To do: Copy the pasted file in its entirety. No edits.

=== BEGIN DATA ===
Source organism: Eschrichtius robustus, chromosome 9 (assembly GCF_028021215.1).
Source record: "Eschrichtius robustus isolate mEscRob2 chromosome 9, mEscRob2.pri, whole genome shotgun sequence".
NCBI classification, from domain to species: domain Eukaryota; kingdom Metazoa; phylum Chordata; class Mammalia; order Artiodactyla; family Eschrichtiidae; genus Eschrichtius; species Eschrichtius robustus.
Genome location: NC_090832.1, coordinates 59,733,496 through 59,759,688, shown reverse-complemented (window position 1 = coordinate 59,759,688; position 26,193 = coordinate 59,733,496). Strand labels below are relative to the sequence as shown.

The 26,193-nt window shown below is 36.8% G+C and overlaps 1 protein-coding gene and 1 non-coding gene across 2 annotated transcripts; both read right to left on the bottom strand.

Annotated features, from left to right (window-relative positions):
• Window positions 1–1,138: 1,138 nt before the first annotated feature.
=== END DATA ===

Source organism: Eschrichtius robustus, chromosome 9 (assembly GCF_028021215.1).
Source record: "Eschrichtius robustus isolate mEscRob2 chromosome 9, mEscRob2.pri, whole genome shotgun sequence".
NCBI classification, from domain to species: domain Eukaryota; kingdom Metazoa; phylum Chordata; class Mammalia; order Artiodactyla; family Eschrichtiidae; genus Eschrichtius; species Eschrichtius robustus.
Genome location: NC_090832.1, coordinates 59,733,496 through 59,759,688, shown reverse-complemented (window position 1 = coordinate 59,759,688; position 26,193 = coordinate 59,733,496). Strand labels below are relative to the sequence as shown.

The 26,193-nt window shown below is 36.8% G+C and overlaps 1 protein-coding gene and 1 non-coding gene across 2 annotated transcripts; both read right to left on the bottom strand.

Annotated features, from left to right (window-relative positions):
• Window positions 1–1,138: 1,138 nt before the first annotated feature.